It was my fourth year of medical school. I had to imagine myself as a particular kind of doctor. I was being exposed to a lot of different specialties but now I had to choose one in order to enter the lottery for a residency position. It was obvious that this decision would frame my entire future just as the house I built one day would frame my living space and thereby become a template for my inner world. The specialty I selected would determine my geography, the kind of building where I unveiled myself through daily work, and the people with whom I associated. It would also decide my income bracket and my lifetime loneliness quotient.
There wasn’t a rotation that hadn’t mesmerized me. This was clue number one. “If you loved every elective you’re probably meant to be a family doctor,” said my solo doc preceptor who “did everything” with inspired fervor in the ramshackle space of his resplendently overflowing office.
I hated the hospital. My abhorrence was peculiar among medical students, most of whom got so used to the cold echoing corridors at night, slate-blue tint of fluorescent lighting, and know-it-all quirkiness of veteran charge nurses (whose mien could shift on a dime from mother hen to scorpion) that they felt at home on the hospital wards. Medical students seemed to accept that one day they too would take their place in the pecking order, basking at long last in the sycophantic adoration of these same nurses, who perpetually dusted and polished the pedestal of the Attending Physician. This is how it seemed to us lowly medical students, anyway.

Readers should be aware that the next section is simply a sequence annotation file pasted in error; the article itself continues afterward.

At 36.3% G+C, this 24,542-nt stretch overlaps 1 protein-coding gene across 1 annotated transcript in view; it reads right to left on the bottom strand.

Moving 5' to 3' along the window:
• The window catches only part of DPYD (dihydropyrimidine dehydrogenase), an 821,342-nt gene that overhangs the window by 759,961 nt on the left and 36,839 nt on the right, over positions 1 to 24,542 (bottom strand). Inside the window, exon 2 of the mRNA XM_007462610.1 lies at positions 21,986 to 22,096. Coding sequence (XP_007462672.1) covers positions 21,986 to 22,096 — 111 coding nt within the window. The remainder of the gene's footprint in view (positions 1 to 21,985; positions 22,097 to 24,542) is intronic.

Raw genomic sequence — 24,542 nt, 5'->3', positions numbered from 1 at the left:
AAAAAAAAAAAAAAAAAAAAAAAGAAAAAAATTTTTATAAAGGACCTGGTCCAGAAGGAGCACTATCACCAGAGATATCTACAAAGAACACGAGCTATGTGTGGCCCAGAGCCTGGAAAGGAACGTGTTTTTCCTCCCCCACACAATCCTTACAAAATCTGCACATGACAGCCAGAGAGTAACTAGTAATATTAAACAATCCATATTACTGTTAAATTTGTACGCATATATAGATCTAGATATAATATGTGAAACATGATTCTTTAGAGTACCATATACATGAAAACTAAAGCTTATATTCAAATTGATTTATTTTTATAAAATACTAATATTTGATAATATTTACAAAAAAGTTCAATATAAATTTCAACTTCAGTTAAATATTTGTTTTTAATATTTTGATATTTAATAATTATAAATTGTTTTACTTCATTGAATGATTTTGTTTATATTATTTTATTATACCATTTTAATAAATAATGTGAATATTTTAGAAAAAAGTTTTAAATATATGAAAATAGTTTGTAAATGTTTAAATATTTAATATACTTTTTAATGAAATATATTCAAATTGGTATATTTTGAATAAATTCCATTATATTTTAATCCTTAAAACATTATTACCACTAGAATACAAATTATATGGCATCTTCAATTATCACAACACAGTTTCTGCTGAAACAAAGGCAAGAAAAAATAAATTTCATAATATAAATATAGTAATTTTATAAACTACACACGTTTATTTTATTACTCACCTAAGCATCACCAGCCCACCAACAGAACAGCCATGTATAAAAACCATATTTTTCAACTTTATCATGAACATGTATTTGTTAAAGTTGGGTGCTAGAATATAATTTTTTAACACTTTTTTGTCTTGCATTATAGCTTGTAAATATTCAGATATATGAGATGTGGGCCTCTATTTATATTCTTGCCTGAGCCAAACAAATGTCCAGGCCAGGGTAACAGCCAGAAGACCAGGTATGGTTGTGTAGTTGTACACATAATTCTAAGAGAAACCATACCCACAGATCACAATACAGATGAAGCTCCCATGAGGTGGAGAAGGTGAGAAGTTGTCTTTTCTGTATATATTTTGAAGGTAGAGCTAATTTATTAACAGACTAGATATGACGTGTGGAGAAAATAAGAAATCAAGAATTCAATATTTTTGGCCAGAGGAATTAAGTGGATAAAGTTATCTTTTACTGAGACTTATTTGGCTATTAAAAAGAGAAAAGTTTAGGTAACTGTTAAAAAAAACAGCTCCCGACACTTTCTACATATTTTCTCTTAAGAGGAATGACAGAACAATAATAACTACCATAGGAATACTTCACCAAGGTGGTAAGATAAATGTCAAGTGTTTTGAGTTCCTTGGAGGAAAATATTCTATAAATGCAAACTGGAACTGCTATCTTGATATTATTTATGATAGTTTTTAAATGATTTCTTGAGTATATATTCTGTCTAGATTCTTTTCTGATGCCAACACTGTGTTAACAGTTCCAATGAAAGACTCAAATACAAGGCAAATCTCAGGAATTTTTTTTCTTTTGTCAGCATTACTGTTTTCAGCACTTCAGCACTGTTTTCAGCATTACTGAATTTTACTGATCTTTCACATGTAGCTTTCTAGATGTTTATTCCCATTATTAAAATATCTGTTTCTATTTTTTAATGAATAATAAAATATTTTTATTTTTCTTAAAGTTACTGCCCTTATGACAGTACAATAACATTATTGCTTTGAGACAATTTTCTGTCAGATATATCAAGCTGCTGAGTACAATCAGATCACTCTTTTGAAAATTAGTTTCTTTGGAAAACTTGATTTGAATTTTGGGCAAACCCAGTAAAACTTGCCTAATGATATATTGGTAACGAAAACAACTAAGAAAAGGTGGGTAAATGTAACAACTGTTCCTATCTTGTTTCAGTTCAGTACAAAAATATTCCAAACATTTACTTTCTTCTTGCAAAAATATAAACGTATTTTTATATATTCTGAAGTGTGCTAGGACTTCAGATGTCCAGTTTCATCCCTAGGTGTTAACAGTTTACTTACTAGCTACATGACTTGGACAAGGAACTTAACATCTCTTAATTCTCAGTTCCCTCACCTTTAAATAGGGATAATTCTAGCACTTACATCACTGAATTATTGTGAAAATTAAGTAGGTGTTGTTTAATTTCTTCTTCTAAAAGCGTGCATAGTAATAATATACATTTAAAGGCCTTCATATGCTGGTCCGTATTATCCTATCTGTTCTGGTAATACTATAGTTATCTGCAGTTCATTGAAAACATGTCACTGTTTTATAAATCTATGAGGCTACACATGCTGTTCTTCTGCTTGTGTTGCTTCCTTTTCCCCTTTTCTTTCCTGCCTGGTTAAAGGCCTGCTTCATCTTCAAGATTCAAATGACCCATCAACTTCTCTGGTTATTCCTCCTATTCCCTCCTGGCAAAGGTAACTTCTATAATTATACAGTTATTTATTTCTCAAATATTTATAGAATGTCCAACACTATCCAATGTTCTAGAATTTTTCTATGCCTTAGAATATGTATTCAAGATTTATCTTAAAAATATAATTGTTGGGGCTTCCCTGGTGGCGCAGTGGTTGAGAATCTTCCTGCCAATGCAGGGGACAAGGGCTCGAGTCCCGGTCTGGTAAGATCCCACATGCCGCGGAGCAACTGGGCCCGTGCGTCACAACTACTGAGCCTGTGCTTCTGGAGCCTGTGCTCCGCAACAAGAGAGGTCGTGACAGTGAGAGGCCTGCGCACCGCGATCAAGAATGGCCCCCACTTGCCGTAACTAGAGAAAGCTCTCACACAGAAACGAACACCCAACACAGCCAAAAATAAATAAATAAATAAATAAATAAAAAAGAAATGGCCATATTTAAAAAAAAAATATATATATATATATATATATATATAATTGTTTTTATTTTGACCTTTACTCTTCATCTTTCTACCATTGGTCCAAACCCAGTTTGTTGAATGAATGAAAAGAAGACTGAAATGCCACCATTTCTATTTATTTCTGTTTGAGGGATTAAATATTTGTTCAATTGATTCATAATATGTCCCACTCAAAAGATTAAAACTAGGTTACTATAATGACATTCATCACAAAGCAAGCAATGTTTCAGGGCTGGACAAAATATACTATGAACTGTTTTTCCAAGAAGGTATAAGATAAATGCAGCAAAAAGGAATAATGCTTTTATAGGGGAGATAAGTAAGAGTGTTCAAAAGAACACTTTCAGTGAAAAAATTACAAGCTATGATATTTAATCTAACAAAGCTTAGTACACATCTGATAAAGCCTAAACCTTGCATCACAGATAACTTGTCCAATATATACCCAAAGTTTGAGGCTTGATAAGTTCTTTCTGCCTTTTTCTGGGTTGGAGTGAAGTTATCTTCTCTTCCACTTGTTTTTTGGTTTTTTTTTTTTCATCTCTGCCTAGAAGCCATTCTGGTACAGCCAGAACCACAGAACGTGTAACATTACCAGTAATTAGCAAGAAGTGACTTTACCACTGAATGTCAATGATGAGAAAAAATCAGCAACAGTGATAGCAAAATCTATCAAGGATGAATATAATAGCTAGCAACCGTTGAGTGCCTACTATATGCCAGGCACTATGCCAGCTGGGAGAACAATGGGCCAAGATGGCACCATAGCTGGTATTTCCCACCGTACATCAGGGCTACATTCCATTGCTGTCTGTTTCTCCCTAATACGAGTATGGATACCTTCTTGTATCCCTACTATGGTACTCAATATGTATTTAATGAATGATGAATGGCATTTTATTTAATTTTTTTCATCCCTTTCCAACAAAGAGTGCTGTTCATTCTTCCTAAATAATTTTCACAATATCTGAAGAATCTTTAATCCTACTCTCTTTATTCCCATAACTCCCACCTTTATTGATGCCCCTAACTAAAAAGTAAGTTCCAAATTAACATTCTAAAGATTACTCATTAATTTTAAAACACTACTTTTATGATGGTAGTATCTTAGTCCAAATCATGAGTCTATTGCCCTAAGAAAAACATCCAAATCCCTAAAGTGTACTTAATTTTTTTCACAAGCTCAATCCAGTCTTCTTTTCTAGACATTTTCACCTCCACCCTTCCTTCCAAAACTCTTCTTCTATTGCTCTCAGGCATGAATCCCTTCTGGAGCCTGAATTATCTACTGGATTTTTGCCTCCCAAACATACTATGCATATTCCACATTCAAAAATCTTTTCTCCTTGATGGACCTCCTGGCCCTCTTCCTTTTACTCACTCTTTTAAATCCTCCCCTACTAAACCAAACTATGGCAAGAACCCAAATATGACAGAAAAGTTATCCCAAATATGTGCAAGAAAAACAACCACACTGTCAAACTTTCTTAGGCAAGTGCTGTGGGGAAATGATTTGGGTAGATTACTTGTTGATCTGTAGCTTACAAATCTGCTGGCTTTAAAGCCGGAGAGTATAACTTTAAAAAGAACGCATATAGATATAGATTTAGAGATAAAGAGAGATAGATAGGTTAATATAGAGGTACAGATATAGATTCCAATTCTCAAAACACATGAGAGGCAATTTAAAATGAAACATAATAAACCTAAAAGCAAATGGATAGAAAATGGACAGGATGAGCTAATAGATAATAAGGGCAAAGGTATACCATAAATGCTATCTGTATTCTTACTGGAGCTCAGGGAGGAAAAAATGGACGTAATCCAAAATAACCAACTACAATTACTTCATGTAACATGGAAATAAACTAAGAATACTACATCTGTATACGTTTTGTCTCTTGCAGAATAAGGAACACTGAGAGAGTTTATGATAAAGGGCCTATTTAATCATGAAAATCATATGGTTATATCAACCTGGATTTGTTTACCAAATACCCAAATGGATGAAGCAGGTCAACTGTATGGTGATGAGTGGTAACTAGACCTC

But my reason for hating the hospital had to do with a four-week rotation in Pediatrics during my third year of medical school. This is the year in which a student is blasted out of a cannon from the classroom into the clinical wards, abruptly faced with real, suffering human beings, hoards of them, all requiring urgent, lifesaving care, all thrusting themselves onto the timid medical student with a litany of symptoms and queries, unburdening the horrifying facts of their messy, piled-up lives--lives such as we could never have imagined from memorization of our textbooks!--and we were supposed to diagnose them, understand them, fix them, send them home, or send them back to the streets.
Temple Medical School is in North Philadelphia, an impoverished, depressing neighborhood where every night violent crime produced gunshot and stab wounds that gave us an opportunity to practice our skills--if we were lucky enough to be supervised by residents who “let” us assist--at placing chest tubes and draining blood from the abdominal cavities of victims.
It was 1988 and Temple was on the forefront of the AIDS epidemic. My job as a student on a Pediatrics rotation was to do spinal taps on infants with AIDS. But I made a mistake. I wanted to know, every day: Who are these babies? Where are their parents? Why do they have AIDS? I had a baby of my own and was pregnant with a second. These were my own little ones who during medical school were brought pink-faced and baby-powderish to the hospital every four hours for me to breastfeed during stolen bathroom breaks.